- Posted by Johanna on November 14, 2007 at 8:46 pm
- Category: Superhero Reviews
- PUBLISHER: DC Comics
A hoot. Booster Gold is the idiot sent to fix timestream problems because no else is willing to take such a scut job. Everyone in the comic makes fun of him. Then they make fun of everyone else, too. Booster’s curse is to be thought incompetent while really making the most heroic gestures of all.
This issue, Booster and his traveling partner Rip Hunter have run their time sphere into the Cosmic Treadmill… while Barry and Kid Flash Wally were on it. (Why haven’t I read about a timestream collision before? It’s goofy but twisted fun.) Barry and Wally are tight-ass old-fashioned heroes, while Skeets, Booster’s flying robot globe, snarks at him. For instance, after Booster figures out that they’re headed for a trap, he says, “I hate being right.” “At least it doesn’t happen often, sir,” replies Skeets, in Marcy-like fashion.
Turns out that Rex Hunter, some bitter kid-grown-up from the Time Masters series, and Supernova, gimmick from one of the recent interchangeable events, have teamed up to change history by eliminating heroes. As Barry says, “We’ve heard enough, Wally. These men are time travelers with insidious motives.”
I like that there are references to other comics everywhere in this book, but they don’t matter. It’s cool if you read, or even heard of, Time Masters, but if you haven’t, ok, you’re told that this is a former teammate now gone bad. If you do have more knowledge of superhero trivia, then you’ll find the line “Booster Gold? Way to aim high. Was Danny Chase unavailable?” hilarious.
No one in this comic is respect-worthy, so when they do refer to other events, it’s easy to ignore. And that’s all right, that they’re losers, because they’re still trying to do the right thing, in a much more mottled way than the simplified primary characters they interact with. But they don’t wallow in how difficult life is or how tough it is to live on the edge. There’s a lightness here that keeps the pieces working together.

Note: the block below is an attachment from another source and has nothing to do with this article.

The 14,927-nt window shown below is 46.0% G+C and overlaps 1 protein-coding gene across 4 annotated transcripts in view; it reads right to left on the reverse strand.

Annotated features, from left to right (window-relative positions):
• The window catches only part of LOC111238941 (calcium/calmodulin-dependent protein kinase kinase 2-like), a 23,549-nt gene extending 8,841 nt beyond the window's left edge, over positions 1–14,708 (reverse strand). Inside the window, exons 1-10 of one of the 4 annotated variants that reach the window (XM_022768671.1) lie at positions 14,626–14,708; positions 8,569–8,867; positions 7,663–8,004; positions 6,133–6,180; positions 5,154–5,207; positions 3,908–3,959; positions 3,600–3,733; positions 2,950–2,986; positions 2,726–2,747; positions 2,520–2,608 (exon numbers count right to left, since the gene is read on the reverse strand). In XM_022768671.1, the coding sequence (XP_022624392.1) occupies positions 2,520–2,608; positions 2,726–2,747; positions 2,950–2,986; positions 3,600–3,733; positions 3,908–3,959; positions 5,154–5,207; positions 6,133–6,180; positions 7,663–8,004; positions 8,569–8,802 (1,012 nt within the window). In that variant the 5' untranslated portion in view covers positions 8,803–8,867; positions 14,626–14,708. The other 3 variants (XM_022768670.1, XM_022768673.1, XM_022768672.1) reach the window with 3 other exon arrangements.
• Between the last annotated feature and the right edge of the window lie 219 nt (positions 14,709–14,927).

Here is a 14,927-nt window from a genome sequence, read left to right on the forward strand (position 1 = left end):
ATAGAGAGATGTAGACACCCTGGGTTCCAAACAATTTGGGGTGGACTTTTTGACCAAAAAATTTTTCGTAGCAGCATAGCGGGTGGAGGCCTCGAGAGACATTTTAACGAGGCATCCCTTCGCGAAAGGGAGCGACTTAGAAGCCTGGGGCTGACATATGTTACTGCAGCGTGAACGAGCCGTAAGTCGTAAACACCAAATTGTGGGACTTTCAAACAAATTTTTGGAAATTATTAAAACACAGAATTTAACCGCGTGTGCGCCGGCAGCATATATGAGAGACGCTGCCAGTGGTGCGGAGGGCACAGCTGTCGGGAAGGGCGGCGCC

Their missions are basic and easily understandable, not to mention sympathetic. Booster wants to save Blue Beetle from dying. To do that, they have to prevent another attack on a superhero. I don’t want to spoil it, but it’s a highly contentious event that I’m impressed they’re willing to tackle.
I’m inclined to attribute all the bits I like to co-writer Jeff Katz, because I don’t care much for Geoff Johns’ work these days. Either way, it wouldn’t work as well as it does without the experienced art of Dan Jurgens and Norm Rapmund. This is the kind of superhero adventure I can really get into: creative, adventurous, moral, exciting, amusing.
The weirdest thing is, this isn’t even the best issue of the series so far. In issue #2, Booster faces off with Sinestro, which leads to Skeets ramming himself into the Lantern’s head while shouting “No man escapes me!” He’s yellow, you see, and Sinestro thinks he resembles a Manhunter. In issue #3, Booster gets drunk with Jonah Hex in some convoluted plan to keep Superman from being killed. Which is why they ran into the Treadmill this issue — Booster was driving the time sphere drunk.